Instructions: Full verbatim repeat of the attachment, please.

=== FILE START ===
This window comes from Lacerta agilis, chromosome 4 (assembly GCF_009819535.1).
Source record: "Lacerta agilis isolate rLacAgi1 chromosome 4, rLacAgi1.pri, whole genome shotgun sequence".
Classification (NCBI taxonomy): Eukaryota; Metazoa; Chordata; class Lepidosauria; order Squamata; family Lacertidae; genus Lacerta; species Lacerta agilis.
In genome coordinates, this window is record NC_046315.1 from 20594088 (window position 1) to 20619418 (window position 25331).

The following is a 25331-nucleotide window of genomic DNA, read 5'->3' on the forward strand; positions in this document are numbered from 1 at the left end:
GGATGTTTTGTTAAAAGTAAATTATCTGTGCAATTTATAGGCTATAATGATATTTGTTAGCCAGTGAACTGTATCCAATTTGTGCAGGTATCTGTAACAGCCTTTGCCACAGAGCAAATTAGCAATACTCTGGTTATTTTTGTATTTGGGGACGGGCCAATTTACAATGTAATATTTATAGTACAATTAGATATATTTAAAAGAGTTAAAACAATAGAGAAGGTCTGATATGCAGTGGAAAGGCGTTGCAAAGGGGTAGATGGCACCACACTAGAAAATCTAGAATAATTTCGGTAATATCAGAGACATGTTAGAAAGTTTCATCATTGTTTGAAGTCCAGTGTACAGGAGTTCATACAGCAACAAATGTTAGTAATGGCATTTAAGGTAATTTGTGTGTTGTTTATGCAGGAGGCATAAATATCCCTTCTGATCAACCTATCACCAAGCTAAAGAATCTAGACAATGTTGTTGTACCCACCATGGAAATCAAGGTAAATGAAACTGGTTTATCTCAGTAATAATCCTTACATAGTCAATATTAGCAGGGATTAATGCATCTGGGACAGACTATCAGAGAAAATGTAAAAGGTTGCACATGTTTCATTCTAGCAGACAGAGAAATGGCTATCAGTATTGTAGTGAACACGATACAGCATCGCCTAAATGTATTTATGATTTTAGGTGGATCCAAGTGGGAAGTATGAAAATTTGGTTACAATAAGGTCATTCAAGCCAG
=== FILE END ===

This window comes from Lacerta agilis, chromosome 4 (assembly GCF_009819535.1).
Source record: "Lacerta agilis isolate rLacAgi1 chromosome 4, rLacAgi1.pri, whole genome shotgun sequence".
Classification (NCBI taxonomy): Eukaryota; Metazoa; Chordata; class Lepidosauria; order Squamata; family Lacertidae; genus Lacerta; species Lacerta agilis.
In genome coordinates, this window is record NC_046315.1 from 20594088 (window position 1) to 20619418 (window position 25331).

The following is a 25331-nucleotide window of genomic DNA, read 5'->3' on the forward strand; positions in this document are numbered from 1 at the left end:
GGATGTTTTGTTAAAAGTAAATTATCTGTGCAATTTATAGGCTATAATGATATTTGTTAGCCAGTGAACTGTATCCAATTTGTGCAGGTATCTGTAACAGCCTTTGCCACAGAGCAAATTAGCAATACTCTGGTTATTTTTGTATTTGGGGACGGGCCAATTTACAATGTAATATTTATAGTACAATTAGATATATTTAAAAGAGTTAAAACAATAGAGAAGGTCTGATATGCAGTGGAAAGGCGTTGCAAAGGGGTAGATGGCACCACACTAGAAAATCTAGAATAATTTCGGTAATATCAGAGACATGTTAGAAAGTTTCATCATTGTTTGAAGTCCAGTGTACAGGAGTTCATACAGCAACAAATGTTAGTAATGGCATTTAAGGTAATTTGTGTGTTGTTTATGCAGGAGGCATAAATATCCCTTCTGATCAACCTATCACCAAGCTAAAGAATCTAGACAATGTTGTTGTACCCACCATGGAAATCAAGGTAAATGAAACTGGTTTATCTCAGTAATAATCCTTACATAGTCAATATTAGCAGGGATTAATGCATCTGGGACAGACTATCAGAGAAAATGTAAAAGGTTGCACATGTTTCATTCTAGCAGACAGAGAAATGGCTATCAGTATTGTAGTGAACACGATACAGCATCGCCTAAATGTATTTATGATTTTAGGTGGATCCAAGTGGGAAGTATGAAAATTTGGTTACAATAAGGTCATTCAAGCCAG